"And they sacked you!"
"Not because of that," I said, “but in spite of it. Believe me it was the one thing that made one or two villagers more amiable to me."
The Scot’s attitude to . If you have any position to keep up you must not enter a public-house … you must get it in by the dozen. When I first went to London and entered a saloon bar in the Strand I was amazed to find women sitting with their husbands; I was also amazed to find no drunks about. In a Scots bar the most apparent phenomenon is wrangling. I never heard an argument in a London bar,: I never saw a drunk man in London, and I was there for two years.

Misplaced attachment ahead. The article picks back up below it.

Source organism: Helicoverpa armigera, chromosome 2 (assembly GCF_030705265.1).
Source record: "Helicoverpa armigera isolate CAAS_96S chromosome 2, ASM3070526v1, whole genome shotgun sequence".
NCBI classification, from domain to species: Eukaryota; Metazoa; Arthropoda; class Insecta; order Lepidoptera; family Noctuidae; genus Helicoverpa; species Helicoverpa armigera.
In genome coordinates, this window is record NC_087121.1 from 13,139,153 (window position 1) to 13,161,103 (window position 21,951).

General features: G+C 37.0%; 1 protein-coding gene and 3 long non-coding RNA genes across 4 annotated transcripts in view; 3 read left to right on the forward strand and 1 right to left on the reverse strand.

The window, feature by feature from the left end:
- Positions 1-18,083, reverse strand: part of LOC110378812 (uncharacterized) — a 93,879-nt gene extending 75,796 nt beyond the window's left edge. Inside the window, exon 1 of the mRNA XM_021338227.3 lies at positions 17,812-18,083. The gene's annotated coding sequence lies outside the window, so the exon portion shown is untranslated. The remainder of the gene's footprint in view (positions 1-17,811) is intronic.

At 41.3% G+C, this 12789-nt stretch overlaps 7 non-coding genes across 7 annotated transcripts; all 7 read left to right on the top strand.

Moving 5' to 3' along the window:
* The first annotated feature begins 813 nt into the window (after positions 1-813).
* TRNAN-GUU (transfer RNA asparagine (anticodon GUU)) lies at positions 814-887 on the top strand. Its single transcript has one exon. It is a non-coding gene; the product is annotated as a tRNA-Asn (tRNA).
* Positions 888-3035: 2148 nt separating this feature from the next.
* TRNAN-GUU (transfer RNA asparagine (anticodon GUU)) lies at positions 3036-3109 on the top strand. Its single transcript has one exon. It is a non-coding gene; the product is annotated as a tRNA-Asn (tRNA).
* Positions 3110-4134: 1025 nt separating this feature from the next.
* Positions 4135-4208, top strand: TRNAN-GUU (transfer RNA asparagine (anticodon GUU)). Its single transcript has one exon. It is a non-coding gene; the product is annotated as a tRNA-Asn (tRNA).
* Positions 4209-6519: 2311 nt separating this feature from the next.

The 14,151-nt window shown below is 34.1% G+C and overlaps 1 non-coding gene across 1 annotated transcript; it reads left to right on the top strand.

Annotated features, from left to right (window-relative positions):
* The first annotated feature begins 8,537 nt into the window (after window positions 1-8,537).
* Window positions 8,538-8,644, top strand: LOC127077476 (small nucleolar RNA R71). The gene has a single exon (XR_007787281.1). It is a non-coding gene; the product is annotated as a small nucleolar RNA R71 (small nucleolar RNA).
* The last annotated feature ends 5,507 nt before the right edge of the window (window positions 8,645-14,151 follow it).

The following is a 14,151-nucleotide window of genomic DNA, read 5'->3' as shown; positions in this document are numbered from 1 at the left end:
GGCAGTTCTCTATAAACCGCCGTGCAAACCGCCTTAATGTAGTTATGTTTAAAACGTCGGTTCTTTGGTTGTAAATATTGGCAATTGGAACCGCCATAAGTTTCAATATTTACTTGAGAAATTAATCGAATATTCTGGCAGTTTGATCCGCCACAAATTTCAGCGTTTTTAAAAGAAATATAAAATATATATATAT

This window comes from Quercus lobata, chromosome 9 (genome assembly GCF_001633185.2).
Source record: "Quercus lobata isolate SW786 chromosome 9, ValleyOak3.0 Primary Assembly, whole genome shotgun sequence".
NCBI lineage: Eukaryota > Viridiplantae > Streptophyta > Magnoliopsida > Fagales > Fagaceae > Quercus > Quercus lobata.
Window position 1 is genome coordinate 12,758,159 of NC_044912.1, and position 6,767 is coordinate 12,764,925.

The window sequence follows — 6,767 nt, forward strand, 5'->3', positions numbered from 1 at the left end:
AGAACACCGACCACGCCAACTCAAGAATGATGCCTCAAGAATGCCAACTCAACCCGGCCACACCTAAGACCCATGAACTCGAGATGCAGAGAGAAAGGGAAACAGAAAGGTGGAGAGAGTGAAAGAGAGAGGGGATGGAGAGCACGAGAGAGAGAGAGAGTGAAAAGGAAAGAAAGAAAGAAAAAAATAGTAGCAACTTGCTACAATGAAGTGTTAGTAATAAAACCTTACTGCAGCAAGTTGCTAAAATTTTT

The public-house in Scotland is not respectable: in England it is. Why this should be I can only guess. The Scot may be a bigger hypocrite than the Englishman; what is more probable is that he may be a harder drinker. In Scotland entering a public-house is synonymous with getting drunk. Yet there are what you might call alcoholic gradations. A respectable farmer may enter a bar without comment, but a teacher must not enter it. He is the guide of the young, and he must be an example. Teachers seldom enter village bars … and yet Scotland is notorious for drinking. If the teachers determined to become regular bar[pg 91] customers I conclude that Scotland would drink herself off the face of the map.